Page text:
Take part in the 'No Mow May' challenge

Honeybee feeding

Letting the flowers bloom on your lawn helps to provide a vital source of nectar for bees and other insects. This is why we’re asking you to take on a special challenge to support Plantlife’s 'No Mow May' project.

We need you to create a 'scaremow' for the garden to make sure your hungry mower stays in the shed for the whole month of May.

Changing your mowing routine and allowing plants to flower can create enough nectar for ten times more bees and other pollinators. You’re also more likely to spot a greater variety of flowers popping up in your garden. 

Once you’ve put your ‘scaremow’ up all you have to do is wait to see how many bees, butterflies and other insects come to your garden. What flowers do they like the most?

At the end of the month, you can count the flowers on your lawn to take part in the conservation charity Plantlife’s Every Flower Counts survey. You'll then get your own Personal Nectar Score, which tells you how many bees your garden is helping to support.  

This is the fourth of our weekend challenges for members and supporters. This challenge has been designed so that it can be done in your house or garden, so please take part from the comfort of your own home.


How to create your own 'scaremow'

Are you taking part in 'No Mow May' this year? Making a 'scaremow' for your garden is a fun way of getting your kids involved and spreading the word to your neighbours. You can construct yours with plant pots, old clothes and other things you might have lying around the house. Take a look at this video for inspiration.

Instructions on how to create a 'scaremow'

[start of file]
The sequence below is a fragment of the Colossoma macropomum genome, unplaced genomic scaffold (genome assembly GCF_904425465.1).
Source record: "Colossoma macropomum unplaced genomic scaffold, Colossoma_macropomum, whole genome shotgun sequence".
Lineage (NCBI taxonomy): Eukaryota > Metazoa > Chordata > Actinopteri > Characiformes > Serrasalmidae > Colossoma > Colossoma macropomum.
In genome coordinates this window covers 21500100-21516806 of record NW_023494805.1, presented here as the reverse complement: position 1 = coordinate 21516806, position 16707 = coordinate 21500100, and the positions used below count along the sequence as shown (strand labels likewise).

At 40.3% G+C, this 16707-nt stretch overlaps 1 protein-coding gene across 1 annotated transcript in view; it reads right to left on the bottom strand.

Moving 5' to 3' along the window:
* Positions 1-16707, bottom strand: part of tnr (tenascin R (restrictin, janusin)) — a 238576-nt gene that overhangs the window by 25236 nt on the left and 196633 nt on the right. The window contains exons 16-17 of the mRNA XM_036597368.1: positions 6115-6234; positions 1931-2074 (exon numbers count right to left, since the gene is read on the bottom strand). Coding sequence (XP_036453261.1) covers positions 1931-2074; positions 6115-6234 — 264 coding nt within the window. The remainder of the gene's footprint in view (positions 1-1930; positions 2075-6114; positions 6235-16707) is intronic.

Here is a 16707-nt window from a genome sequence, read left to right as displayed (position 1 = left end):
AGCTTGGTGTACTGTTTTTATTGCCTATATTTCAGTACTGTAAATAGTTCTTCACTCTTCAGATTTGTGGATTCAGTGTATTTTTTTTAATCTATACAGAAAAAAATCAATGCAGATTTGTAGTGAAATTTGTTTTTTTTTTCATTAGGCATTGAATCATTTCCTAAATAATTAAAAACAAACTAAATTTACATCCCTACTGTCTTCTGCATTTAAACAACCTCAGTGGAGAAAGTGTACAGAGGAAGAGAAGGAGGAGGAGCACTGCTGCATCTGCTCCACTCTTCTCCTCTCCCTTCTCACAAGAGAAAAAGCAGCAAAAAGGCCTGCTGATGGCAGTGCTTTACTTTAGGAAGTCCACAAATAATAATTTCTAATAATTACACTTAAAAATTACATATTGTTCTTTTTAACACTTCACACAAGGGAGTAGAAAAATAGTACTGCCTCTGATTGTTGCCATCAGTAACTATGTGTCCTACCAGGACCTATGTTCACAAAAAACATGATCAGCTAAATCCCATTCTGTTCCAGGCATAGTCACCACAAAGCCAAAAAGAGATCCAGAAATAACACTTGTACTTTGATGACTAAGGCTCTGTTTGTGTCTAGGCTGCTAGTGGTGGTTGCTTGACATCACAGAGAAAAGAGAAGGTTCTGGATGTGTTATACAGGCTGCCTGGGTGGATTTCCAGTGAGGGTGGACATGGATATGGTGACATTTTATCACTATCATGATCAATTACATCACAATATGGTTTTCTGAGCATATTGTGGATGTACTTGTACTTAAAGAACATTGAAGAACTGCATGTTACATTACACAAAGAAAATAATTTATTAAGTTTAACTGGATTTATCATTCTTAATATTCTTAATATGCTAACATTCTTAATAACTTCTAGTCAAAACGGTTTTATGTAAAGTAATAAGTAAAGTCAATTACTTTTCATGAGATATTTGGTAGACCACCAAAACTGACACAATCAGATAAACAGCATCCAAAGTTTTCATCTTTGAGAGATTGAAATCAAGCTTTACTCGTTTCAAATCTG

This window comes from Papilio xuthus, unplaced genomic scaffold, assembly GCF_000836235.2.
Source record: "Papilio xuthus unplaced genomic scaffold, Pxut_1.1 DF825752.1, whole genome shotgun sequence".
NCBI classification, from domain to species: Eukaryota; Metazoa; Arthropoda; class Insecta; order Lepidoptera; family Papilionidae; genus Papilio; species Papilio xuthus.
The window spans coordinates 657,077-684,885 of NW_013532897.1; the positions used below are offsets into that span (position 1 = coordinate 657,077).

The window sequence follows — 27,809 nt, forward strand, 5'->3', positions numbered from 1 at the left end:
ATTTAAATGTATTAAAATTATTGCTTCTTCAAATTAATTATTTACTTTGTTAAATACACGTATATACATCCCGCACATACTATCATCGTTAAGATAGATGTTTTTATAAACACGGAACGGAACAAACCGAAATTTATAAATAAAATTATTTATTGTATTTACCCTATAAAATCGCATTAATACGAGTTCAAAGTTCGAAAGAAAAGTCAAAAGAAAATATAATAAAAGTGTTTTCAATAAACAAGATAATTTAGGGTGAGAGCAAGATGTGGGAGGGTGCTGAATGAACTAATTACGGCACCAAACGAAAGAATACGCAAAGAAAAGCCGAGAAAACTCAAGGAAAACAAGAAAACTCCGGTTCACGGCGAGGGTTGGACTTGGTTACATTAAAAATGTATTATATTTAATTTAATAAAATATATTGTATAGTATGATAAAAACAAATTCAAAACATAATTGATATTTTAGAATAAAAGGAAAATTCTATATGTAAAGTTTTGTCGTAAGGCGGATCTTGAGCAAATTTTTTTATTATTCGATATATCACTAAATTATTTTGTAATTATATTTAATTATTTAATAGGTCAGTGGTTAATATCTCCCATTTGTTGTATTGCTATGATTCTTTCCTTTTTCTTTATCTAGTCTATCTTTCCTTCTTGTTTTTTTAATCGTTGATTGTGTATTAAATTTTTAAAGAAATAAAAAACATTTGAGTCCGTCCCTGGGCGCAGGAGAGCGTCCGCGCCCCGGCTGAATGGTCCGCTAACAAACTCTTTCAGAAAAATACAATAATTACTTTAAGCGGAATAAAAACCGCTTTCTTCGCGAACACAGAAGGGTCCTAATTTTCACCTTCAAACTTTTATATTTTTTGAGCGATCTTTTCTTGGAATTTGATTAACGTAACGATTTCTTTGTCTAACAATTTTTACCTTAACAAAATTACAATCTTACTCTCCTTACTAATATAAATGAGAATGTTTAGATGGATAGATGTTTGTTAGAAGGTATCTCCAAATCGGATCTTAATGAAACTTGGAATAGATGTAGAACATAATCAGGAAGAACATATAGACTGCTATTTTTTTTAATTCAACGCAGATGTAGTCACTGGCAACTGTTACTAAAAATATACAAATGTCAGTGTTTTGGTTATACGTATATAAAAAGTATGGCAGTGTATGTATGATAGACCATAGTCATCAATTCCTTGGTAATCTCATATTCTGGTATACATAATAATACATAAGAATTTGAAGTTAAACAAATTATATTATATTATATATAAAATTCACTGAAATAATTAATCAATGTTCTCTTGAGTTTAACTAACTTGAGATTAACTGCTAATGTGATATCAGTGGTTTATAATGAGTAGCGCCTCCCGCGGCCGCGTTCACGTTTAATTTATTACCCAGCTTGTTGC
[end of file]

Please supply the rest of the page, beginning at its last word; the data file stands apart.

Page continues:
Visit the Plantlife website to download a guide to building your own 'scaremow' and learn more about 'No Mow May'.

Flower power

Every Flower Counts survey 2019

  • The top three most abundant lawn flowers were daisy, white clover and selfheal
  • 200 species were found flowering on lawns, including rarities such as meadow saxifrage, knotted clover and eyebright.
  • Over half a million flowers were counted, including 191,200 daisies.
  • More than half of the people surveyed would normally mow their lawns at least every fortnight.

For this year's results, including the first ever National Nectar Score for lawns, visit Plantlife's Every Flower Counts website.

girl with dandelion flower

What types of flowers will you see?

You might be surprised at how many flowers you can spot if you the let the grass grow. Daisies, dandelions, creeping buttercups, common mouse-ear, cuckooflowers and white clover are to name just a few. There are also lots of plants you can grow in your garden, window box and vegetable patch that will attract pollinators. These include rosemary, lavender, apple blossom, strawberries and tomatoes.

A bumble bee sitting on a flower, Waddesdon Manor, Buckinghamshire

Why we love bees

Bees are one of our most important pollinators, and we rely on their hard work for much of what we eat. They pollinate the flowers that produce our fruit, nuts and seeds, and help to spread colour through our landscape. Bees are vital in keeping up the health of our ecosystem, so we need to give them the biggest chance possible to thrive.

Helping nature at home

Things to do

Get some inspiration for activities to do on your own or with family. You won't be short of things to do this autumn.